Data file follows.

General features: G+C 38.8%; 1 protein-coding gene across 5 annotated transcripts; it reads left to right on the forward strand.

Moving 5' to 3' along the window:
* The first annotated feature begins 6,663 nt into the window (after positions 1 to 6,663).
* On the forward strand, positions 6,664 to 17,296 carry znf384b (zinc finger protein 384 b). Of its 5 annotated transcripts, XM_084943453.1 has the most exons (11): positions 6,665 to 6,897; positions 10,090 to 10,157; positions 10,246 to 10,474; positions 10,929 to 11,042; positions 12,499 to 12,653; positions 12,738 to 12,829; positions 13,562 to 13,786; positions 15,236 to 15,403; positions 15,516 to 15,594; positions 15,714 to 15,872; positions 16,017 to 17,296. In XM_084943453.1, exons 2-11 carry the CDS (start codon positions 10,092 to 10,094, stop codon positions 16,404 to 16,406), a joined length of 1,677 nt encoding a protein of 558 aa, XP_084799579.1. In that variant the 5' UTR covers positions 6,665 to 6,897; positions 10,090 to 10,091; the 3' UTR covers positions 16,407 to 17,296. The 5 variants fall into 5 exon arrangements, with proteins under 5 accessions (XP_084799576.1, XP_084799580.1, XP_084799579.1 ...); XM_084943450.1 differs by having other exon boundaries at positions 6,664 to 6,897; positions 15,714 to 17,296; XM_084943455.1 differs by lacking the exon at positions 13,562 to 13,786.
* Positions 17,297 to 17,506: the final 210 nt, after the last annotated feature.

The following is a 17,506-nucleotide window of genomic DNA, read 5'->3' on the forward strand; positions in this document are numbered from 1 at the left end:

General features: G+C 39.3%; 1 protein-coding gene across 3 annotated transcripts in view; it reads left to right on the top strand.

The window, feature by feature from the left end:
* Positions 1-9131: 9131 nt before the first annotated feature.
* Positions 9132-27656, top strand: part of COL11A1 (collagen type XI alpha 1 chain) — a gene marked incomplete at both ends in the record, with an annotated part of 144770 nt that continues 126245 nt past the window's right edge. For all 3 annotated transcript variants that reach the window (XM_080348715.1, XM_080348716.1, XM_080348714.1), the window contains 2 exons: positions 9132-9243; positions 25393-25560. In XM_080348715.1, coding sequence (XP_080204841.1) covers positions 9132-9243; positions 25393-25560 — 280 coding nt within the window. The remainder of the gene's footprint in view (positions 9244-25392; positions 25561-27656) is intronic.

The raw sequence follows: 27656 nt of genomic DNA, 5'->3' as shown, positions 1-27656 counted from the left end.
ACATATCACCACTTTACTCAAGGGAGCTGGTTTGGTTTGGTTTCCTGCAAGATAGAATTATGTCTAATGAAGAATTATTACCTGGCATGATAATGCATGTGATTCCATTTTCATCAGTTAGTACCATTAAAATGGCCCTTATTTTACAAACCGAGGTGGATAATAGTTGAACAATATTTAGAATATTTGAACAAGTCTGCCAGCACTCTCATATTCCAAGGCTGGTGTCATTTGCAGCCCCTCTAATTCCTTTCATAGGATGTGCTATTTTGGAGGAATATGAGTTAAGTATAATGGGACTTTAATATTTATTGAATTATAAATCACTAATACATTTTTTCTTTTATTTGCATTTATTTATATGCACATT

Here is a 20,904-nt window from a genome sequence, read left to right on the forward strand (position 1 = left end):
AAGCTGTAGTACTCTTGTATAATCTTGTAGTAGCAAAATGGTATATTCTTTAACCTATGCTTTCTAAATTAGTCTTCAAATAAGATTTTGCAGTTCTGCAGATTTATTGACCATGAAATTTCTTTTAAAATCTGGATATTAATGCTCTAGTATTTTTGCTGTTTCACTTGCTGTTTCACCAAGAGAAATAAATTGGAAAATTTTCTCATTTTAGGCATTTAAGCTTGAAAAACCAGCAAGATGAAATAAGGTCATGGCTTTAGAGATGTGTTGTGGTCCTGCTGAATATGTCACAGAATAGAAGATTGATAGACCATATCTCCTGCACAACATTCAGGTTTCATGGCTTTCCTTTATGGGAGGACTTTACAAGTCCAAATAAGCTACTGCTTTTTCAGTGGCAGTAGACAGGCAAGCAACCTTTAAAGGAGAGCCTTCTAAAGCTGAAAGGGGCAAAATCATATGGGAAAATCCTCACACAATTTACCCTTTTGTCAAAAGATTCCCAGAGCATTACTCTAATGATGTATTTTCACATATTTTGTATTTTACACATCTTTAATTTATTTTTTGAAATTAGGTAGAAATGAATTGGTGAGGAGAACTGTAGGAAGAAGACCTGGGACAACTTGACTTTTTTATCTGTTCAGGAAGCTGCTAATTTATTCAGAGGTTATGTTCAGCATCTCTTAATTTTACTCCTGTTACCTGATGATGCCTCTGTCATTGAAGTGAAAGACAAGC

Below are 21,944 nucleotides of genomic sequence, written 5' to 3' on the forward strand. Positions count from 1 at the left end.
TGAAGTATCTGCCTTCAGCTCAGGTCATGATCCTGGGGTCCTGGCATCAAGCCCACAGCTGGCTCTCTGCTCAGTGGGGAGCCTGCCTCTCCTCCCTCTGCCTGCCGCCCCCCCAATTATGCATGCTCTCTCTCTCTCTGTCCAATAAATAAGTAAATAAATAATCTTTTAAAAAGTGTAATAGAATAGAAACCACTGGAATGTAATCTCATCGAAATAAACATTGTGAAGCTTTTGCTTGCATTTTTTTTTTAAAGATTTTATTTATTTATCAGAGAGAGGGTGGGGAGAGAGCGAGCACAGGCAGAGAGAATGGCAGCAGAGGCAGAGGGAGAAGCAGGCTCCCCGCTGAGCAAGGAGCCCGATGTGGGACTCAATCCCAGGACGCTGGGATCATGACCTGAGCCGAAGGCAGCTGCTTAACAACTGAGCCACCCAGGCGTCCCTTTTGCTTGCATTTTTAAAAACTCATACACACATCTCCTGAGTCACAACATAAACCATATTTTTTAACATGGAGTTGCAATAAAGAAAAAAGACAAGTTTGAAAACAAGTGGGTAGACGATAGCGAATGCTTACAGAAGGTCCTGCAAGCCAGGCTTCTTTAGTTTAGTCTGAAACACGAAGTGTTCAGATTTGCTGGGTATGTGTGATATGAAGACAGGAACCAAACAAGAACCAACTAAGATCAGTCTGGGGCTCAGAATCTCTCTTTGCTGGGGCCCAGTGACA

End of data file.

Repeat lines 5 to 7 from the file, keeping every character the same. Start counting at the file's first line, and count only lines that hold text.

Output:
* Positions 17,297 to 17,506: the final 210 nt, after the last annotated feature.

The following is a 17,506-nucleotide window of genomic DNA, read 5'->3' on the forward strand; positions in this document are numbered from 1 at the left end:

General features: G+C 39.3%; 1 protein-coding gene across 3 annotated transcripts in view; it reads left to right on the top strand.